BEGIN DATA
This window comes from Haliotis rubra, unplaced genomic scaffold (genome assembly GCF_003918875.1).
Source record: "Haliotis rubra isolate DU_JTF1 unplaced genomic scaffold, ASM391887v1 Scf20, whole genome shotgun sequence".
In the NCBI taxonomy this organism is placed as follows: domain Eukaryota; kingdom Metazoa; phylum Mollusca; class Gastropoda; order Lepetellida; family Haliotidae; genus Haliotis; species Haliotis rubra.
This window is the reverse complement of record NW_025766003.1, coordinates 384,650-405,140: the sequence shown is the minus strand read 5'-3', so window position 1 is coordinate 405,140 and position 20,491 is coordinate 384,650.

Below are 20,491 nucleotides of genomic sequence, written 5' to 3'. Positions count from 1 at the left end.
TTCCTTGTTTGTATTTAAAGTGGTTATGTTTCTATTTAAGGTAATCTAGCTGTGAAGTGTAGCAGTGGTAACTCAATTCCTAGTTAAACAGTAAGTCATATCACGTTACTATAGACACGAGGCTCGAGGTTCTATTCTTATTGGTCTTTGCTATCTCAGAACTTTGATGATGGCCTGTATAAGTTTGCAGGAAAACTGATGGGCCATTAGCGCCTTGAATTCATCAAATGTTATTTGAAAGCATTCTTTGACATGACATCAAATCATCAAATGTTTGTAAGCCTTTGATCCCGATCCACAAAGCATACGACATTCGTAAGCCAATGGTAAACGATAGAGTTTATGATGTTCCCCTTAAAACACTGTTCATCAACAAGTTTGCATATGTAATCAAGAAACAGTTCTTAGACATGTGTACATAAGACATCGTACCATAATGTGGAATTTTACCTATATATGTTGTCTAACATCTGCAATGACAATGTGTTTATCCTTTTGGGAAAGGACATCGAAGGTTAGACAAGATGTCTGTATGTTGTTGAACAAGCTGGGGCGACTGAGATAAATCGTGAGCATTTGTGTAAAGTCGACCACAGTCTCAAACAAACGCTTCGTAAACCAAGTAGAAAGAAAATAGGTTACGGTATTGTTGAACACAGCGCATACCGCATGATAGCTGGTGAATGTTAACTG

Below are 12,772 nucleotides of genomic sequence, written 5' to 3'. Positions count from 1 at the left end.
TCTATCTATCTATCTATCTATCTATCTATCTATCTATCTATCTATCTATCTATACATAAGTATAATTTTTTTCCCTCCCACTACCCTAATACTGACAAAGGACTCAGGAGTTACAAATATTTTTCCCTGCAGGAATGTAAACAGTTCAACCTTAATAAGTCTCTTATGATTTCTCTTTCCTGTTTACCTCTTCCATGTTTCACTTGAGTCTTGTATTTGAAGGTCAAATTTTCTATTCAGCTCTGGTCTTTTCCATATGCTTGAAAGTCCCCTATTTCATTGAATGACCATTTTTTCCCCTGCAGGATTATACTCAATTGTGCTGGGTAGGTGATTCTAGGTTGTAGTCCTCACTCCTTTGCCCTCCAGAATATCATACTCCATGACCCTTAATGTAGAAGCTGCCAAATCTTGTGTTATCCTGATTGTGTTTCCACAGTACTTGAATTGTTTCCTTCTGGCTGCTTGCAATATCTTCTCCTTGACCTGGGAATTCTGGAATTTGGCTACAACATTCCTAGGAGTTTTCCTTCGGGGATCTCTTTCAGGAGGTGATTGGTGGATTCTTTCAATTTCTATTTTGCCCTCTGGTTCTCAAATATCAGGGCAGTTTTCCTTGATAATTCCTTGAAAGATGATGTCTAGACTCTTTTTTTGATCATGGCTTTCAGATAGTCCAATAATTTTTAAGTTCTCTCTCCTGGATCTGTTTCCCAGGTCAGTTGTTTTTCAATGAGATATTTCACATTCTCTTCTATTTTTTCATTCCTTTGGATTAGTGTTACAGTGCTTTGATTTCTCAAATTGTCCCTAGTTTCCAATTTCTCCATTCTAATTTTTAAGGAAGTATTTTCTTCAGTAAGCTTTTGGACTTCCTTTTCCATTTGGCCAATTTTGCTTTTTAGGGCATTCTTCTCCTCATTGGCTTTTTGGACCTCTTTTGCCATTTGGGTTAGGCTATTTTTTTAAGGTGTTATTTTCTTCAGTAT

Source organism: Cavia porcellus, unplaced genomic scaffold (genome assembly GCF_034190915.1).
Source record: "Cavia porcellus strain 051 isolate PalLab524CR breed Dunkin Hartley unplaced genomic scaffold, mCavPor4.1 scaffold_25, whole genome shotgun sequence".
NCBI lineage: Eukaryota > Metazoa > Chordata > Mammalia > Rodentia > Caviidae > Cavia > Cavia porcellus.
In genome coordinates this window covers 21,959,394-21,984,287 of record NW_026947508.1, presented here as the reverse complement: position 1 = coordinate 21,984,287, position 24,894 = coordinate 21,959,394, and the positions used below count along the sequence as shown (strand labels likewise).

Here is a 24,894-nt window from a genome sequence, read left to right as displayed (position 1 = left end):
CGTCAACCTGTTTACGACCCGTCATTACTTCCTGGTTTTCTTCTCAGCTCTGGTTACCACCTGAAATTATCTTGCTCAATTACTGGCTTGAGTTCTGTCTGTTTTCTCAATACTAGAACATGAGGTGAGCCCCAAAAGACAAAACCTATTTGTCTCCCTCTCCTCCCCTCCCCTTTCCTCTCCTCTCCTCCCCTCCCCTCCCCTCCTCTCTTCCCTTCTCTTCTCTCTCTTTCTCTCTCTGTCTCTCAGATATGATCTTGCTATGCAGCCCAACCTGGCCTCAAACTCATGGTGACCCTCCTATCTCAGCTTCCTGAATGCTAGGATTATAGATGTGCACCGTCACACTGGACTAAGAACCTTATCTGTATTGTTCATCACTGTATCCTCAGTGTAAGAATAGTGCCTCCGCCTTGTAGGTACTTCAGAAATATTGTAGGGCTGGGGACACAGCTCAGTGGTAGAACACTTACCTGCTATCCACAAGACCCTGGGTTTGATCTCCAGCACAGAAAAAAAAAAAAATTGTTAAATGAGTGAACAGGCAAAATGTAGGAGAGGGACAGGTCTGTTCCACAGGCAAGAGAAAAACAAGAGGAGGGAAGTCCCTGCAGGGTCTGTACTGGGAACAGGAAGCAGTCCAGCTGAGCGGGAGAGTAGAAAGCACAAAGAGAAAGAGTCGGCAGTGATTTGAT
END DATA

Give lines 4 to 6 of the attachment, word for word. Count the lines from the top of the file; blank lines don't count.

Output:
This window is the reverse complement of record NW_025766003.1, coordinates 384,650-405,140: the sequence shown is the minus strand read 5'-3', so window position 1 is coordinate 405,140 and position 20,491 is coordinate 384,650.

Below are 20,491 nucleotides of genomic sequence, written 5' to 3'. Positions count from 1 at the left end.
TTCCTTGTTTGTATTTAAAGTGGTTATGTTTCTATTTAAGGTAATCTAGCTGTGAAGTGTAGCAGTGGTAACTCAATTCCTAGTTAAACAGTAAGTCATATCACGTTACTATAGACACGAGGCTCGAGGTTCTATTCTTATTGGTCTTTGCTATCTCAGAACTTTGATGATGGCCTGTATAAGTTTGCAGGAAAACTGATGGGCCATTAGCGCCTTGAATTCATCAAATGTTATTTGAAAGCATTCTTTGACATGACATCAAATCATCAAATGTTTGTAAGCCTTTGATCCCGATCCACAAAGCATACGACATTCGTAAGCCAATGGTAAACGATAGAGTTTATGATGTTCCCCTTAAAACACTGTTCATCAACAAGTTTGCATATGTAATCAAGAAACAGTTCTTAGACATGTGTACATAAGACATCGTACCATAATGTGGAATTTTACCTATATATGTTGTCTAACATCTGCAATGACAATGTGTTTATCCTTTTGGGAAAGGACATCGAAGGTTAGACAAGATGTCTGTATGTTGTTGAACAAGCTGGGGCGACTGAGATAAATCGTGAGCATTTGTGTAAAGTCGACCACAGTCTCAAACAAACGCTTCGTAAACCAAGTAGAAAGAAAATAGGTTACGGTATTGTTGAACACAGCGCATACCGCATGATAGCTGGTGAATGTTAACTG